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Synopsis: Iowa Republican Governor Terry Branstad signs Pro-Business workers’ compensation legislation. Analysis by Daniel J. Boddicker, J.D.
Editor’s Comment: GOP lawmakers in Iowa pushed legislation to reduce the cost of workers’ compensation for employers and Governor Terry Branstad agreed by signing the bill last Thursday, just one day after it was sent to him.
Senators in the Iowa passed Iowa House file 518 by a 29 – 21 vote after it was stripped of two provisions: a cap on benefits at age 67 and changing the burden of proof for injuries. Governor Terry Branstad wasted no time in signing the bill on Thursday. An important pro-business provision of the bill is a basis for disallowing compensation if a positive test for drugs or alcohol is shown by an employer. In such case, a presumption will exist that the employee was intoxicated at the time of the injury and that intoxication was a substantial factor in causing the injury. The burden of proof will then be on the employee to overcome the presumption.
We are aware of recent reports that since February 6, when word of workers’ compensation reform legislation began to spread, the Iowa Division of Workers’ Compensation has received a large amount of new petitions for benefits. The glut of new petitions is a clear sign claimants attorneys rushed to have the cases heard under statutes applicable before the new pro-business changes.
Other changes in the new legislation include the disallowance of whole-person impairment ratings related to shoulder injuries; employees are no longer compensated for permanent partial disabilities if they are receiving benefits for permanent total disabilities; traveling employees can be offered light duty at geographically suitable workplaces as long as the employer pays for any travel, lodging and meals; compensation for permanent partial disability begins when maximum medical improvement has been reached and the impairment rating can be determined; and the Iowa Workforce Development Department would be required to retrain workers at community colleges so that they can return to work.
We recommend you review all the changes to the legislation. Iowa employers have a reason to be happy.
This article was researched and written by Daniel J. Boddicker, J.D. You can reach Dan at any time for questions about Iowa or Illinois workers’ compensation at email@example.com.
Synopsis: Required Reading for All Staffing Risk Managers—Your Workers May Not Be Able to Sue Your Accounts When WC Covers the Claim. Analysis by Lilia Picazo, J.D.
Editor’s Comment: In Terrance Falge v. Lindoo Installations, Inc., 2017 IL App (2d) 160242 (issued March 24, 2017), the Illinois Second District Appellate Court ruled an employee of a temporary staffing agency could not sue the borrowing employer for negligence after his finger was partially amputated in a workplace accident while performing work for the borrowing employer.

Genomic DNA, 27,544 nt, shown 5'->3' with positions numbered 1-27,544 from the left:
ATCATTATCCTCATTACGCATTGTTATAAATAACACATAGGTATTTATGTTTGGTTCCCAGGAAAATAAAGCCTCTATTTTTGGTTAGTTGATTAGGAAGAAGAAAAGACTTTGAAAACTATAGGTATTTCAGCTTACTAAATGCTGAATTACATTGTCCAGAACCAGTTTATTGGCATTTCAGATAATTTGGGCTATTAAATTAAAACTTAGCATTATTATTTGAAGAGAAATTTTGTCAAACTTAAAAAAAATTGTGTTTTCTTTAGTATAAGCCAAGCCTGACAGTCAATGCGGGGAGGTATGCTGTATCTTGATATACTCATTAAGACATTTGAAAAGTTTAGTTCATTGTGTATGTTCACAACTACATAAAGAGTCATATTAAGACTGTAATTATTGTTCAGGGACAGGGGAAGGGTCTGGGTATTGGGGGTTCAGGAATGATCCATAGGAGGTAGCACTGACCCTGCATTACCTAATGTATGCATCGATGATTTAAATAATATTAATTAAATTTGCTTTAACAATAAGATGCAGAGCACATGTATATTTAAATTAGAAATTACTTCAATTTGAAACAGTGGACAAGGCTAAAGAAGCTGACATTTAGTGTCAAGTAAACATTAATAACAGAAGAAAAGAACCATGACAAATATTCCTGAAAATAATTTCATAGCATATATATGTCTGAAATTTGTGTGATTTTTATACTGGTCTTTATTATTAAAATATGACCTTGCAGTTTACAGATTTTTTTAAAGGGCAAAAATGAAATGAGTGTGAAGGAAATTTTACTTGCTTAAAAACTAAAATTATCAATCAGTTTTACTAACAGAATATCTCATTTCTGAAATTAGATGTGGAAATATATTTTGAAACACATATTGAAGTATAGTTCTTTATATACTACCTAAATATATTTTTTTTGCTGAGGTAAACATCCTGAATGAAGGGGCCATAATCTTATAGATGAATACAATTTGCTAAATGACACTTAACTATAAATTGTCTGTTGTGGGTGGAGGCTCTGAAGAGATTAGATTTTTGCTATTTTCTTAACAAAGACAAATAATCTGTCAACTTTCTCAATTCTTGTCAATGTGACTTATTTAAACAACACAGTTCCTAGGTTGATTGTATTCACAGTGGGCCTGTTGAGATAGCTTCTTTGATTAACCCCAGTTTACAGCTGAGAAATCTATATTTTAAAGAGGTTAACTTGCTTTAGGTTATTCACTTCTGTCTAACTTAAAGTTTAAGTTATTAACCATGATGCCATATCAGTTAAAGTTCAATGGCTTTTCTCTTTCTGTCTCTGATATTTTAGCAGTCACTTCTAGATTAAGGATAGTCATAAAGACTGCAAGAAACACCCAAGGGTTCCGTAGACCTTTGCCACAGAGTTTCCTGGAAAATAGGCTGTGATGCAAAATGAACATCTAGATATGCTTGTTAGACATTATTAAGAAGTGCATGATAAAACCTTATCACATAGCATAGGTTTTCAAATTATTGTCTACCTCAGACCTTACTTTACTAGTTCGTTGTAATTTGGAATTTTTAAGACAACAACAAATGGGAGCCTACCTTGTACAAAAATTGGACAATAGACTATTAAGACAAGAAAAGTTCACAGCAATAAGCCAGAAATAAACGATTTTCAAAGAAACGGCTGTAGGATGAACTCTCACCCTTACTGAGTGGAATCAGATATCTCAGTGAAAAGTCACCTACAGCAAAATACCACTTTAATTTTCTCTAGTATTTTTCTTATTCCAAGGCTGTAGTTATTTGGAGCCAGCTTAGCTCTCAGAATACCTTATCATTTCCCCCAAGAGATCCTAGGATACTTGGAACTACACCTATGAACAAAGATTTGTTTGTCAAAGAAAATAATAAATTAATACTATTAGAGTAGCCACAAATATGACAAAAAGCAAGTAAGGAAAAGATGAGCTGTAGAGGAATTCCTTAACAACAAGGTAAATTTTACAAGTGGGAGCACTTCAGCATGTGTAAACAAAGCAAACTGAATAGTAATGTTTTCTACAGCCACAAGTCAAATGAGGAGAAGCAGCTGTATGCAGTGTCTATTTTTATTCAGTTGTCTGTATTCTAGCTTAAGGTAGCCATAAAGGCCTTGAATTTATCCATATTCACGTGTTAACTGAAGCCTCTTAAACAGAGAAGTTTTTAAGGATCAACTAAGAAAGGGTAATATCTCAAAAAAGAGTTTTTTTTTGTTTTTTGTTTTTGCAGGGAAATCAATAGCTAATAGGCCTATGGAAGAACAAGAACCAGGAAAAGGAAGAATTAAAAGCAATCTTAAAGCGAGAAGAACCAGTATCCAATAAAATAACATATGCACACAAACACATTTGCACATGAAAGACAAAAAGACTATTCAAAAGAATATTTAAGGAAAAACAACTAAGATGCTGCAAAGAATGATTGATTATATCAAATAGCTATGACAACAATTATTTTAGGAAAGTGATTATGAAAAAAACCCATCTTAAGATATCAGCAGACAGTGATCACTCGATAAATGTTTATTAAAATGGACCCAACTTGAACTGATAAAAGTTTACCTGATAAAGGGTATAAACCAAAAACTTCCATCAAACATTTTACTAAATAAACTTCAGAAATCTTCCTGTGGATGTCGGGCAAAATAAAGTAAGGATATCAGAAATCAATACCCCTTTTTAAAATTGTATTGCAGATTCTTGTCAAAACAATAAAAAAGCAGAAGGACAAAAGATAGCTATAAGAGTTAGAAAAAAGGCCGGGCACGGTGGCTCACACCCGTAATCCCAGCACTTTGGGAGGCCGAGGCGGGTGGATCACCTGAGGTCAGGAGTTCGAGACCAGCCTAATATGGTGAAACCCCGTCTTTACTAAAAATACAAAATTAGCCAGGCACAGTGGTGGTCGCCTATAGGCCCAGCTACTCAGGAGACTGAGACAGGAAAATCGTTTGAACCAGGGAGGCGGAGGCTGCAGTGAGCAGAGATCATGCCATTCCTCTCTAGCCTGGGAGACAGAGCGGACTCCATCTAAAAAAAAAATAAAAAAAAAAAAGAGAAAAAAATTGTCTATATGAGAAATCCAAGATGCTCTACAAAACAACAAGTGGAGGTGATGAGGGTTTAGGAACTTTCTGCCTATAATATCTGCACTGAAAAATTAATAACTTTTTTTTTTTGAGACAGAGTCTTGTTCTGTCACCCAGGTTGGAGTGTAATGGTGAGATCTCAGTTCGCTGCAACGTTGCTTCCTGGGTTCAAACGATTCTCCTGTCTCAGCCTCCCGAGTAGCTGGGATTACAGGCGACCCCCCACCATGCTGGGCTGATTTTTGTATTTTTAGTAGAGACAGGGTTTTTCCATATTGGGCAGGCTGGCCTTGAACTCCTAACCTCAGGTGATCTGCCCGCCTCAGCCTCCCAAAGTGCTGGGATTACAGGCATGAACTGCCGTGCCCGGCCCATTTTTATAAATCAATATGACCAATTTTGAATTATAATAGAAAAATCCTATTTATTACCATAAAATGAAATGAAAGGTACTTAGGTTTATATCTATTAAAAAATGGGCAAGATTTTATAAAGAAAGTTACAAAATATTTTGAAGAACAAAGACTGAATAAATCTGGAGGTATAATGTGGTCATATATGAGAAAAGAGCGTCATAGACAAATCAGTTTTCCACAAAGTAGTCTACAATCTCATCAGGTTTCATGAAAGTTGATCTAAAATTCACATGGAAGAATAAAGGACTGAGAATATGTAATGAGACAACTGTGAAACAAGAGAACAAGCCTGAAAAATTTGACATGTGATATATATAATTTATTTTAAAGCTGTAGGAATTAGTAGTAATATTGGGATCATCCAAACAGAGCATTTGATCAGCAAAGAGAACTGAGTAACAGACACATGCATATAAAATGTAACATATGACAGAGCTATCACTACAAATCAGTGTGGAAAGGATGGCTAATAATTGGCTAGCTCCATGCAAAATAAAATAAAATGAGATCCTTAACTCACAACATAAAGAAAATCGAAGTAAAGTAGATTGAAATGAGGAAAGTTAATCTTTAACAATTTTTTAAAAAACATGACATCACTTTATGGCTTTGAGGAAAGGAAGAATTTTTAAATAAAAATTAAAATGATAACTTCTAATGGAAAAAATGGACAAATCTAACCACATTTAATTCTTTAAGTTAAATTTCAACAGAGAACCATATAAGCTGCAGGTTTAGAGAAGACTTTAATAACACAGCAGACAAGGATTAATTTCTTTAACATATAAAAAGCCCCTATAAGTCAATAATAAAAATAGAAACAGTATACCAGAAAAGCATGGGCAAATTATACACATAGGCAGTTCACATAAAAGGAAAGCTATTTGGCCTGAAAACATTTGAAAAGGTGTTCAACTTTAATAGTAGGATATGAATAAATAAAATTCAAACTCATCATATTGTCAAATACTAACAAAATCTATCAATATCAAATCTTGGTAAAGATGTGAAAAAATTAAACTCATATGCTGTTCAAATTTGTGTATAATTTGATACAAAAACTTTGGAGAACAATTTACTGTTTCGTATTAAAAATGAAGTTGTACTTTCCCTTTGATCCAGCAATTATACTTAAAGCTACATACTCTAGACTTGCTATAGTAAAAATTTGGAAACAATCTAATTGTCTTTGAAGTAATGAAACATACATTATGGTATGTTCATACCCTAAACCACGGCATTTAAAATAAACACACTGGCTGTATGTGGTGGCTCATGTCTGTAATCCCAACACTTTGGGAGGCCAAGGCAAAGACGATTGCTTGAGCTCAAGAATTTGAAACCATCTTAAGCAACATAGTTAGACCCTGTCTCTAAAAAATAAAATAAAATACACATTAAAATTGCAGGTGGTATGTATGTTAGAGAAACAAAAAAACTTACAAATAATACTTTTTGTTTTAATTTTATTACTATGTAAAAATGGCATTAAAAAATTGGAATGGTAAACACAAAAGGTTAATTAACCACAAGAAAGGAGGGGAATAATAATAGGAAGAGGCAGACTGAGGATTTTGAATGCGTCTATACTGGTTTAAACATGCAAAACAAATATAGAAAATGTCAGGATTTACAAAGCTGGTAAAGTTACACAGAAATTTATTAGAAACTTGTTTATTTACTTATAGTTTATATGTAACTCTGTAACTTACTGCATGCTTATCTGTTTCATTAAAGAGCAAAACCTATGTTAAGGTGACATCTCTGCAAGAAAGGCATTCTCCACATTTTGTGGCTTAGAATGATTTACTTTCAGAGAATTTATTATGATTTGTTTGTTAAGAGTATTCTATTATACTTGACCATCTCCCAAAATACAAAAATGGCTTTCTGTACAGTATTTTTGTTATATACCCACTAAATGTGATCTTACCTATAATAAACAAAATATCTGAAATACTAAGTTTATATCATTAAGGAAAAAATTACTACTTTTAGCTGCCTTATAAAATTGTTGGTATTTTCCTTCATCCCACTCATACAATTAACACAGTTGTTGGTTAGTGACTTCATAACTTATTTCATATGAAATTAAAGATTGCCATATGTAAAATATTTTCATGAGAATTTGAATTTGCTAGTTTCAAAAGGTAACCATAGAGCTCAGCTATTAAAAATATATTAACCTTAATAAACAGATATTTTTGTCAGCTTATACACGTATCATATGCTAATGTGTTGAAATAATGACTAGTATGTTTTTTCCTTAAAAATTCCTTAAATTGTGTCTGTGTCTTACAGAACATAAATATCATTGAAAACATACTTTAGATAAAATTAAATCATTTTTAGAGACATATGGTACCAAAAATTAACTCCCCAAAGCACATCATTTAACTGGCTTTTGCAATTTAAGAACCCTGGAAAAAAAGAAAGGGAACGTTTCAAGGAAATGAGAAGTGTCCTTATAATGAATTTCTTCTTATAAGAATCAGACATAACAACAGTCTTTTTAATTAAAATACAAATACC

In August 2012, Terrance Falge was an employee of a temporary staffing agency, Labor Ready, when he was assigned to work for Lindoo Installations Inc.
Falge and five Lindoo employees were assigned to assemble storage shelving units at a Benjamin Moore & Co. warehouse. While handling a bundle of shelving units, a Lindoo employee drove a forklift loaded with bundles over to Falge, who the cut the bands holding a bundle together with a pair of shearers. The bundle shifted as Falge was cutting through one of the bands and trapped his index finger against the forklift resulting in a partial amputation of his right index finger.
Falge filed a workers' compensation claim against Labor Ready, and a personal injury claim against Lindoo, alleging his injuries were caused by Lindoo’s negligence.
Lindoo moved for summary judgment arguing that is was Falge’s borrowing employee, and therefore immune under the exclusive remedy provision of the Workers’ Compensation Act. A trial court judge granted Lindoo's motion.
Falge appealed, saying there was a genuine issue of material fact as to whether Lindoo was a borrowing employer under the Act because there did not appear to be any direct supervision or direction from Lindoo. The Appellate Court affirmed the circuit court’s decision.
Section 5(a) of the Illinois Workers’ Compensation Act, the exclusive remedy provision, prohibits an employee from suing his or her employer for negligence. The provision extends immunity to loaning and borrowing employers.
Under the IL WC Act, a worker in the general employ of one company may be loaned to another company to perform work thereby becoming the employee of the borrower while he or she is performing the work.
Here, the court said there was no question that Labor Ready qualified as a loaning employer. Instead, the question was whether Lindoo qualified as a borrowing employer.
The court explained a borrowing employer relationship exists if the borrowing employer has a right to direct and control the manner of work performed by the borrowing employee, and if there was a contract of hire between the employee and borrowing employer.
The court found Lindoo had the right to control Falge's work because Falge was taking direction from Lindoo employees, and the contract between Lindoo and Labor Ready expressly said Lindoo had the power to direct Falge's activities, including set Falge's work schedule. The court also found Falge impliedly consented to a borrowing employer relationship with Lindoo, because he knew he was working for Lindoo through Labor Ready when he accepted the assignment.
The Falge case is a reminder for our readers of the protections against dual avenues of recovery in workers’ compensation cases. A copy of the decision can be found here .
This article was researched and written by Lilia Picazo, J.D. You can reach Lilia 24/7/365 for questions about workers’ compensation at firstname.lastname@example.org